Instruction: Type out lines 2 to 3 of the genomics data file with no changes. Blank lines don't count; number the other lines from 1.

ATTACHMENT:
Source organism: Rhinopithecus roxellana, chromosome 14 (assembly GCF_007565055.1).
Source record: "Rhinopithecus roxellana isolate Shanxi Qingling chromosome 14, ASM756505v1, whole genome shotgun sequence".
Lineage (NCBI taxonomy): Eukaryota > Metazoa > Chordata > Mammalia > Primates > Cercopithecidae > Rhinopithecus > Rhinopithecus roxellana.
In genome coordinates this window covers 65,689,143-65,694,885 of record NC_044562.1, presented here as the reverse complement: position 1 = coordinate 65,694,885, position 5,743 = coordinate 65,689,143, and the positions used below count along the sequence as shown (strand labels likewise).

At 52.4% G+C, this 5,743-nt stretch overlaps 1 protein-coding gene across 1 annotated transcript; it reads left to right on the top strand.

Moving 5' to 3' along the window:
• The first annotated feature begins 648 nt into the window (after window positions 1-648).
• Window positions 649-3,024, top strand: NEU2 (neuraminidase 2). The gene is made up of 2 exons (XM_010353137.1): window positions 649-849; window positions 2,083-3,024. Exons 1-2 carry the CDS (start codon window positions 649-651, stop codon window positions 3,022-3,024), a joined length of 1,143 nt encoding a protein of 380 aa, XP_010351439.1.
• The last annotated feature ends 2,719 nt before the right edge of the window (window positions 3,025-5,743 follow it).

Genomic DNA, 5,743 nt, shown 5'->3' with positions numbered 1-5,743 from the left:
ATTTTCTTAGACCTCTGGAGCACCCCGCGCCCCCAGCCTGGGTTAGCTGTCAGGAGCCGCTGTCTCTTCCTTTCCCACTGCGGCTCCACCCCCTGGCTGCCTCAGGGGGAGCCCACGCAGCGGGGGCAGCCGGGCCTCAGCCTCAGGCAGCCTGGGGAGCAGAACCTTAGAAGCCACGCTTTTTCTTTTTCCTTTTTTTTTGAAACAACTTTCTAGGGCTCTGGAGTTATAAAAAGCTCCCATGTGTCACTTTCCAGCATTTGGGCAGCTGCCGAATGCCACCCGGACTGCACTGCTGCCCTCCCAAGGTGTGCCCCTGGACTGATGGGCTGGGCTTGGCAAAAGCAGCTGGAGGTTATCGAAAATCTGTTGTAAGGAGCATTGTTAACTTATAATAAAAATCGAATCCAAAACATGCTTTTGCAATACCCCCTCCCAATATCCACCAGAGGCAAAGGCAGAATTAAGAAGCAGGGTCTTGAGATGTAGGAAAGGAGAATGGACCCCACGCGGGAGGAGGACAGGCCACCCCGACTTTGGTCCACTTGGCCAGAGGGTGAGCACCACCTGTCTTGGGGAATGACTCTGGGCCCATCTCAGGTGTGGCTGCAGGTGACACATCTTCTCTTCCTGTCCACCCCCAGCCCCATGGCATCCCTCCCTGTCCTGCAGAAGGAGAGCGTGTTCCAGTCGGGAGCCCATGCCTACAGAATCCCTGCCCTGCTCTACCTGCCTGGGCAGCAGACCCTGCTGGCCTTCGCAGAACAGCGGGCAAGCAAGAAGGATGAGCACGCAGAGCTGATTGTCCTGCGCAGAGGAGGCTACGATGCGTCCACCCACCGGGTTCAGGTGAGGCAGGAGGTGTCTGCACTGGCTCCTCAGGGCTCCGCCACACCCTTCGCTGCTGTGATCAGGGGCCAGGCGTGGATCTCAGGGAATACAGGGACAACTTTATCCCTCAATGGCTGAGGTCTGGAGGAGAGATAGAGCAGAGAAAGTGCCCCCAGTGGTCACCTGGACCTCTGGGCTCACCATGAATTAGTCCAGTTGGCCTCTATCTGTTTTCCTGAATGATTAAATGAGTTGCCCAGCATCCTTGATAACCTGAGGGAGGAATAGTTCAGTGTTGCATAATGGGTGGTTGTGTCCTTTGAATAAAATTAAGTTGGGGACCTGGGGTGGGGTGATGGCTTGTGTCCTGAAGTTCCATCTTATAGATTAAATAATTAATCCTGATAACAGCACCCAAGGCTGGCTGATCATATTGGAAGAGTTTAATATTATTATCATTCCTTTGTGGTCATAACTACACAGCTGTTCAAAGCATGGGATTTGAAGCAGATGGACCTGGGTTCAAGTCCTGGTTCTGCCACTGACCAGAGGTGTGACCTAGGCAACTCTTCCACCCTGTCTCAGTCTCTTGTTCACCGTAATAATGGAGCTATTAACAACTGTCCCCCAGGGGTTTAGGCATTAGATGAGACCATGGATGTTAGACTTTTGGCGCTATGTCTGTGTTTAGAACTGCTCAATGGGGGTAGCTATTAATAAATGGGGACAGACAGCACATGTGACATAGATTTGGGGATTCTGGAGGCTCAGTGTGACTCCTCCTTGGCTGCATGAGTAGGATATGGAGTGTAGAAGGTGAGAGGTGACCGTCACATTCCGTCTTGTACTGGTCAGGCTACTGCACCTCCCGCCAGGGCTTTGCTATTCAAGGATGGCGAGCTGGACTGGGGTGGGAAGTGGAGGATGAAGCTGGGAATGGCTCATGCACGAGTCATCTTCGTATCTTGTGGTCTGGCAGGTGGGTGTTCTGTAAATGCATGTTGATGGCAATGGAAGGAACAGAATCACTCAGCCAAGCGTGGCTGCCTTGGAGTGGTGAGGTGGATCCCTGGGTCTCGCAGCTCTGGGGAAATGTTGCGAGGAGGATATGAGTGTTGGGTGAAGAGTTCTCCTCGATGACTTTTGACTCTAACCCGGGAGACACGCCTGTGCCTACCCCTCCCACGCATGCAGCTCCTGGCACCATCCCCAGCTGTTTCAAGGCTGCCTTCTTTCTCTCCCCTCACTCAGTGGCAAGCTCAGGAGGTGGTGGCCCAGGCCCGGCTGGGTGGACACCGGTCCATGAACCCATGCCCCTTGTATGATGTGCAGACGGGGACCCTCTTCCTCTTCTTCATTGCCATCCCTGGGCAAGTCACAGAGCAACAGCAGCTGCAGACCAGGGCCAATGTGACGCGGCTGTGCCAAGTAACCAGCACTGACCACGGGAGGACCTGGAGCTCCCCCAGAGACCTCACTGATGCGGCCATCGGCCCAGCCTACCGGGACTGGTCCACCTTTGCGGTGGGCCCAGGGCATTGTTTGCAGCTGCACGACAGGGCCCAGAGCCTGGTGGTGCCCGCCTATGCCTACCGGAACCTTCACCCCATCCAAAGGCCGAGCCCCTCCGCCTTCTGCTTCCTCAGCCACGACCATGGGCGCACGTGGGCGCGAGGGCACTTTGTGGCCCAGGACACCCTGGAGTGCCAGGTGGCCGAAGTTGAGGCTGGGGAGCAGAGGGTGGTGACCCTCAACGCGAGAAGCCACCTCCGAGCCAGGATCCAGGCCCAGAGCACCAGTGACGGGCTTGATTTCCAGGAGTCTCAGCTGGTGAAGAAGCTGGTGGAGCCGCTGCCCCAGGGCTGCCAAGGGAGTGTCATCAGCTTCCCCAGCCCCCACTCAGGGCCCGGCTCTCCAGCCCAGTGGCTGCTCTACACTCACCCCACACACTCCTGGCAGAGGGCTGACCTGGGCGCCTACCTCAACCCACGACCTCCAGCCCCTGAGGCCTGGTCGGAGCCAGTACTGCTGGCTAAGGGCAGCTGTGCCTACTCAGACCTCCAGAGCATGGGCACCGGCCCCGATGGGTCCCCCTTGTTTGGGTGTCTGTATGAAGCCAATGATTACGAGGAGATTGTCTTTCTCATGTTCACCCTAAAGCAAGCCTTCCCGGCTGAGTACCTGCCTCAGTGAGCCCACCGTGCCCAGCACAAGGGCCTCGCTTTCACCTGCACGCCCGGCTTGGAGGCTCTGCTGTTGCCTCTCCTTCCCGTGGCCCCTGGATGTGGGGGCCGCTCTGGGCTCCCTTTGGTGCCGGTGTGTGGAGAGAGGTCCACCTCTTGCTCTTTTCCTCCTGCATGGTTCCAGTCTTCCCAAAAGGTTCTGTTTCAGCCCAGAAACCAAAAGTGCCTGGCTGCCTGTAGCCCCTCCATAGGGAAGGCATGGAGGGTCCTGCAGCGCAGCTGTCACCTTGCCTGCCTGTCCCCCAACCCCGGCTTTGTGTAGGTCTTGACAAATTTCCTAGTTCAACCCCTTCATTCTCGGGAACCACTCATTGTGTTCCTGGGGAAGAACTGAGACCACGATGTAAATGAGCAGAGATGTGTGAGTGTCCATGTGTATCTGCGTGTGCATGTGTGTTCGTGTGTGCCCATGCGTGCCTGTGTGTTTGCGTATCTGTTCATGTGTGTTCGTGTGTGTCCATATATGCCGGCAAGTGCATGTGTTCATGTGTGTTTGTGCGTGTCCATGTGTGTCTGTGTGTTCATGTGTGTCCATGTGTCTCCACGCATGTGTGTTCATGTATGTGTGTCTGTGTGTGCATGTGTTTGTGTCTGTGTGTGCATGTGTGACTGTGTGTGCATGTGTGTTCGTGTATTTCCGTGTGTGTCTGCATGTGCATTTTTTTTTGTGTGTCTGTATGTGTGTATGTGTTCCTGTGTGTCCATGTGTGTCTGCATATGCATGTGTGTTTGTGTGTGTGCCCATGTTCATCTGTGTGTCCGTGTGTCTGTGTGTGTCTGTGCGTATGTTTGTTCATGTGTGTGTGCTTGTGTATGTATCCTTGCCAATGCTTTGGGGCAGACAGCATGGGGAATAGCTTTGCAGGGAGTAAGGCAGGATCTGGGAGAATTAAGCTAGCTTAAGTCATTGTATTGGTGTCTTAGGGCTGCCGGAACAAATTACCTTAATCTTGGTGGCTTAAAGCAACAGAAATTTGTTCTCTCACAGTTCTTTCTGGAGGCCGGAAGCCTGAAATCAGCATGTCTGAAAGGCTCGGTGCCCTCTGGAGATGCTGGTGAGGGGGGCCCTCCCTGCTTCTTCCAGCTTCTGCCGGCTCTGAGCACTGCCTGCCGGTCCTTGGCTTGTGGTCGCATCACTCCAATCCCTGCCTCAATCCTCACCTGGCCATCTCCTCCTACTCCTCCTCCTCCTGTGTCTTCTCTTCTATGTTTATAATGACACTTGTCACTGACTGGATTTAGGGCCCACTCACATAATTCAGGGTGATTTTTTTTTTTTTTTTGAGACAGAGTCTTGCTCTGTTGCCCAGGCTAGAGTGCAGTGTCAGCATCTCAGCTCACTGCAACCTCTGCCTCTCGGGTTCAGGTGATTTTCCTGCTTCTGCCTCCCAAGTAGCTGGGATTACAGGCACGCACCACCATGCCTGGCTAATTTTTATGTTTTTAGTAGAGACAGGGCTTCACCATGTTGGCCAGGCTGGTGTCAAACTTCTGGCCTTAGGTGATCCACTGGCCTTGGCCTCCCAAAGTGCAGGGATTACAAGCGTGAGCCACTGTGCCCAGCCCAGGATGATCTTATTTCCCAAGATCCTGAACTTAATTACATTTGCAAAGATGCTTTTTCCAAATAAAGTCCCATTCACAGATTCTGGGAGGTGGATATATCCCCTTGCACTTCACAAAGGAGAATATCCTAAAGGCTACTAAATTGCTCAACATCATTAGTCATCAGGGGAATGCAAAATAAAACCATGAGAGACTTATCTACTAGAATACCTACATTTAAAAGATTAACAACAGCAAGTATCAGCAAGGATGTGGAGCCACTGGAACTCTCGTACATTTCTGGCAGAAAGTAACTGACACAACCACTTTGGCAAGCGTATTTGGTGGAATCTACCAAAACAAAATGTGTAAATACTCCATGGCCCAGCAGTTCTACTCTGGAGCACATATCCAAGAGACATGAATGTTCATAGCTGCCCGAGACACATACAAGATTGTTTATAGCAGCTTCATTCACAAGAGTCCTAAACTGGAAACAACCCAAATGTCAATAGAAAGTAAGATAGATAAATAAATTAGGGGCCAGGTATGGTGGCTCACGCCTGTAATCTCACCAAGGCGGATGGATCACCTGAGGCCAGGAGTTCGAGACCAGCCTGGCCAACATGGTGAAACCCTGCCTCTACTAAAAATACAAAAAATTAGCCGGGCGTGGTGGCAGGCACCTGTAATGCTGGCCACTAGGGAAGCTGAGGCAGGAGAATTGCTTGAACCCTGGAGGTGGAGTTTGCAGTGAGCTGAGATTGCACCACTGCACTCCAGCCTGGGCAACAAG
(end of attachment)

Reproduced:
Source record: "Rhinopithecus roxellana isolate Shanxi Qingling chromosome 14, ASM756505v1, whole genome shotgun sequence".
Lineage (NCBI taxonomy): Eukaryota > Metazoa > Chordata > Mammalia > Primates > Cercopithecidae > Rhinopithecus > Rhinopithecus roxellana.